257. Sugar, TV, Etc.

Setting limits for children is one of my least enjoyable ways to spend time with them. I don’t have much trouble setting limits when it comes to the way they treat me; I won’t let them jump on me, destroy my property, use things I don’t want used. They respect those limits, and don’t argue much. Maybe it’s my tone of voice, or maybe it’s that they’ve heard those limits from other adults.
But when the limits are about items that don’t affect me directly, I have a little more trouble setting them. If a child wants to eat a lot of sugar or watch a lot of TV, a little battle goes on in my mind: should I be firm about the limit I want to set, or should I be the lovable, roly-poly guy I want to be? I don’t want to be one of those boring adults whose mission seems to be to make sure kids don’t have fun.
I have bad memories of the statement, “I’m saying this for your own good.” I rarely believed that statement, and I promised myself I’d never use it. But the limits we adults set often are for children’s own good. Too much sugar or too much time in front of the television is unhealthy, and interferes with children’s growth. And so I do set the limits. But I don’t like it.
I know a family that has far more children than the national average. People wonder how they do it. Raising any children at all is a big job, and raising a much larger number must be exhausting. I know something about this family that’s not as well known: the television isn’t on much. If you think about it, that’s pretty impressive. The children know that TV is not going to play a big role in their lives. I also know families that don’t have sugar in their homes, and don’t order things that contain sugar when they go out to eat.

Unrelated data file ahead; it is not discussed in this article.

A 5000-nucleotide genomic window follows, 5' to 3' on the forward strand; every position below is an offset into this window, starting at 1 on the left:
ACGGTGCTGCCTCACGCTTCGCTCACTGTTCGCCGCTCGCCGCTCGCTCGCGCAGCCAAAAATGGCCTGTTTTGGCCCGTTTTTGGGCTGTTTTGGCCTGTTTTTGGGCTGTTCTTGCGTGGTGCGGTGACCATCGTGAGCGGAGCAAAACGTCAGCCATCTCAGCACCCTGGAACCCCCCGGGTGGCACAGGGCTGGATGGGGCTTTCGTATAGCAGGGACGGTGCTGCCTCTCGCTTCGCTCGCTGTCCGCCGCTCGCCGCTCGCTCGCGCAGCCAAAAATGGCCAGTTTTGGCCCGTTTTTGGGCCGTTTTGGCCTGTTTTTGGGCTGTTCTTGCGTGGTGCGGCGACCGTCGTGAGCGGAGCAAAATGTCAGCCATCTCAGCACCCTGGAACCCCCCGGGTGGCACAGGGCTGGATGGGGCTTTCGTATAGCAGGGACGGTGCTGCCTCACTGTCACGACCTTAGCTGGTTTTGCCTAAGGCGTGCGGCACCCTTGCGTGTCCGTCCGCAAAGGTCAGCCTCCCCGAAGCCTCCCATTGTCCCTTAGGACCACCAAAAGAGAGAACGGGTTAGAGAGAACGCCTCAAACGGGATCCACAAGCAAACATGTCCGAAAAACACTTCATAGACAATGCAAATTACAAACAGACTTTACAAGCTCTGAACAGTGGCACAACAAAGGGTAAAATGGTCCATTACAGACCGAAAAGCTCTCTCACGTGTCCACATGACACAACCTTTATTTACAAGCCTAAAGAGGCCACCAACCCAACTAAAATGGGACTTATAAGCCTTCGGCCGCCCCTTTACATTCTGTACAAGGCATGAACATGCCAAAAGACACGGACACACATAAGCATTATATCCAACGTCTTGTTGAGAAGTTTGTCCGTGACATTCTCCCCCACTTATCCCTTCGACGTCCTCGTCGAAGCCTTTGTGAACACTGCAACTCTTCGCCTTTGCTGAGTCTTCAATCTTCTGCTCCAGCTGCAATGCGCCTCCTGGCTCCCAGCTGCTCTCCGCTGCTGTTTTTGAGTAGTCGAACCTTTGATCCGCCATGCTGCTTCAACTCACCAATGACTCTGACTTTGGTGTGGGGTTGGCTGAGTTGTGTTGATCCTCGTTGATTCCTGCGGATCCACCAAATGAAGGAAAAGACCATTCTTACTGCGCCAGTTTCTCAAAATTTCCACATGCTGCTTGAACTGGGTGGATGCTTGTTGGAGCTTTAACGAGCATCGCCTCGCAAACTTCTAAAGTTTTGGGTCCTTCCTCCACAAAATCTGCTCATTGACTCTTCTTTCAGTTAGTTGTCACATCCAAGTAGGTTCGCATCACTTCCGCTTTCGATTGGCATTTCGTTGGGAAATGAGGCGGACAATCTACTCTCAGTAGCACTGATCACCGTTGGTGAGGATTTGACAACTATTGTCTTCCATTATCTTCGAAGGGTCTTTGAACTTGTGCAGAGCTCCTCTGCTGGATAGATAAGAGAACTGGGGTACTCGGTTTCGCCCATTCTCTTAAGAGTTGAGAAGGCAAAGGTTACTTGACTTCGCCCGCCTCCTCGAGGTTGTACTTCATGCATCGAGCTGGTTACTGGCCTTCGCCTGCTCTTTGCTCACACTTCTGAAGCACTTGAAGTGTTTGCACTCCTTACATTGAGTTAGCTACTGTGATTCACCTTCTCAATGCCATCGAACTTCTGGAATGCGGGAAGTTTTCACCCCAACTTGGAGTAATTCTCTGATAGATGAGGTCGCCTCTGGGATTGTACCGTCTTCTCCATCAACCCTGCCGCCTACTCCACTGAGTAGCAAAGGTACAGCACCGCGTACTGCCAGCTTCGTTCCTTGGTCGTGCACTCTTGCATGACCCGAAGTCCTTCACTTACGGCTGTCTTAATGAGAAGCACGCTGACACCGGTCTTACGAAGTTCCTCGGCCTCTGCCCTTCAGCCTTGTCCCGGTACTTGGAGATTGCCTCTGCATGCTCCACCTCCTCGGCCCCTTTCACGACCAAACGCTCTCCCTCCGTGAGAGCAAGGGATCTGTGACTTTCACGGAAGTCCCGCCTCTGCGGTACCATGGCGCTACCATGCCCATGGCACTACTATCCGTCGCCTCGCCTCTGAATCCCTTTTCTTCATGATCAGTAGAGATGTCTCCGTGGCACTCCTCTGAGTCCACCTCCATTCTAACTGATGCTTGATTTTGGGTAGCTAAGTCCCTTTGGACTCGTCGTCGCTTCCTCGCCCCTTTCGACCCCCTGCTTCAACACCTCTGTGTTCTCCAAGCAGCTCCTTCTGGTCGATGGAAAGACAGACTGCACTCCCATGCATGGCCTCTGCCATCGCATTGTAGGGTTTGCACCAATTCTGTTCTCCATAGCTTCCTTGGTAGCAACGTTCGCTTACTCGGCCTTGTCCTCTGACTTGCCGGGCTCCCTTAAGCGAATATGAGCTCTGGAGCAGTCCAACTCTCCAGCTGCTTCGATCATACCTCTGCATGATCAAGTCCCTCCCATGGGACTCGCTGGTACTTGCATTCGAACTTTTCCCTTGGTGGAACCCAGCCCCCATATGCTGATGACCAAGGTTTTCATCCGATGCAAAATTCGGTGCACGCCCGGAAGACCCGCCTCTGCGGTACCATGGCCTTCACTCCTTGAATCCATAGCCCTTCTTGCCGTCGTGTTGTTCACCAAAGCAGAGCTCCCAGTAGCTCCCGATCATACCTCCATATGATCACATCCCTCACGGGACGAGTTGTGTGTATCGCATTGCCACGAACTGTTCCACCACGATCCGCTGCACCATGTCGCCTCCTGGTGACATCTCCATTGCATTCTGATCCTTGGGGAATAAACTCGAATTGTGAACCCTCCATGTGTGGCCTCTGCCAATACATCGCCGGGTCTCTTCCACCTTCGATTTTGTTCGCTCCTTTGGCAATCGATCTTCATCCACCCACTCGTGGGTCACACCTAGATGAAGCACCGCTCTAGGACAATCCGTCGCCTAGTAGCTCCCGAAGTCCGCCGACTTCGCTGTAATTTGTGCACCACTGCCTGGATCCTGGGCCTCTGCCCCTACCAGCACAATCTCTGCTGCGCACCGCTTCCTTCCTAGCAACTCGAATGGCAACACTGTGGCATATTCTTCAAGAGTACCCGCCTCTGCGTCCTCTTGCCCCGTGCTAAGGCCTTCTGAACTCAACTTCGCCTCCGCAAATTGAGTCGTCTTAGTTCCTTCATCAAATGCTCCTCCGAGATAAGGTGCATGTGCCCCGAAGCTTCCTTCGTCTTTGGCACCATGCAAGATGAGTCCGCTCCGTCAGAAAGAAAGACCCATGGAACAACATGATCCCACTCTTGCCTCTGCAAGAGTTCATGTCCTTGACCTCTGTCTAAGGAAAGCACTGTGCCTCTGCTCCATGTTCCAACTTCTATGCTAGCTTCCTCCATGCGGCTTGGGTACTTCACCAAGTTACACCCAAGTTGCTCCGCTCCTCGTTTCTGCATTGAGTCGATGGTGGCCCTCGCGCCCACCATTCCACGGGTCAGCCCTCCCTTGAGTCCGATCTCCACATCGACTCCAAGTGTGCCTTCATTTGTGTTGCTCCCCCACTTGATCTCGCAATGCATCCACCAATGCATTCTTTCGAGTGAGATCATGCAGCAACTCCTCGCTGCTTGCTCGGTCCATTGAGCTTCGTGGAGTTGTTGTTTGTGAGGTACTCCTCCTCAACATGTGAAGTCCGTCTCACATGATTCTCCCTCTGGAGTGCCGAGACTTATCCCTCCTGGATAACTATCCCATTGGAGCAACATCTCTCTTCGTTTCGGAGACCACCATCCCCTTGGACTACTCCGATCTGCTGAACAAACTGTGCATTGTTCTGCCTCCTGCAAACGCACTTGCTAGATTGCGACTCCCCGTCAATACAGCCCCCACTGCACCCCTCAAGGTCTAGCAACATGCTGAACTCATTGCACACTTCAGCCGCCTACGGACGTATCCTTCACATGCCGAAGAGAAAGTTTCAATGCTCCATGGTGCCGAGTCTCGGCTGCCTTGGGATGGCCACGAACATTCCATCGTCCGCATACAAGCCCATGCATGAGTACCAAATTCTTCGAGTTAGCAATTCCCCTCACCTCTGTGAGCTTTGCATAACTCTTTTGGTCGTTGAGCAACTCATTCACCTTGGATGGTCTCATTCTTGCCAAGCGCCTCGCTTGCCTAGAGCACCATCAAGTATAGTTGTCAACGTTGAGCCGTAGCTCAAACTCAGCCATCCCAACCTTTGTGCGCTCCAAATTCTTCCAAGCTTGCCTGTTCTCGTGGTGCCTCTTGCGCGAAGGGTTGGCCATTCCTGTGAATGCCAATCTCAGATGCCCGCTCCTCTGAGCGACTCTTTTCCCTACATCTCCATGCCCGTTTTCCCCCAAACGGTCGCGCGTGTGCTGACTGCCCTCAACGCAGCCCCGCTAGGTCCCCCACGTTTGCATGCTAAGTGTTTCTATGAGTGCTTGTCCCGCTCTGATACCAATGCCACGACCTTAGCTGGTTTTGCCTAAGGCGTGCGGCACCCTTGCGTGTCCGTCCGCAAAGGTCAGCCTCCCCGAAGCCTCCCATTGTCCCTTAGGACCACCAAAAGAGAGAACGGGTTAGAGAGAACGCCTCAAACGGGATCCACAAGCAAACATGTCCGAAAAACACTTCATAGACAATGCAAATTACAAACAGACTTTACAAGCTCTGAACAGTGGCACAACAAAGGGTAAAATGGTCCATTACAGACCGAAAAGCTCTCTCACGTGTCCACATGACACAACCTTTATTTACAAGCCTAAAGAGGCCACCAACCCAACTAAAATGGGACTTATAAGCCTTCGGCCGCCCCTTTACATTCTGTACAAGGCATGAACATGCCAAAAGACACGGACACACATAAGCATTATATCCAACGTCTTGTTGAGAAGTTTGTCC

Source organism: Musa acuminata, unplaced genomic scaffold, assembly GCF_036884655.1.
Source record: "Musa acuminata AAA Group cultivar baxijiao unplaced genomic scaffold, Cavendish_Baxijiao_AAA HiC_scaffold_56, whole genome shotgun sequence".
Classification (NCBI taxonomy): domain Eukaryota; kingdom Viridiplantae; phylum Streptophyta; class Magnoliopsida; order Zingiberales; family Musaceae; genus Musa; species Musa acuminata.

If children think they can change your mind by casting you in the role of villain, it’s worth a try. Or if they think they can sweet-talk you into compliance, why not? It’s not that children are calculating, manipulative little demons, but it’s pretty human, when you want something, to do what will get it for you.
And so, whether we like it or not, we have to set some limits, allowing children to have or do less than they sometimes would like to have or do. I knew, and still know, adults (including myself) who sometimes take this approach too far, and some (including myself) who sometimes don’t take it far enough. But like adults, children don’t always know what’s best for them. And less like adults, children can sometimes be influenced by people who may have an idea of what’s best for them.

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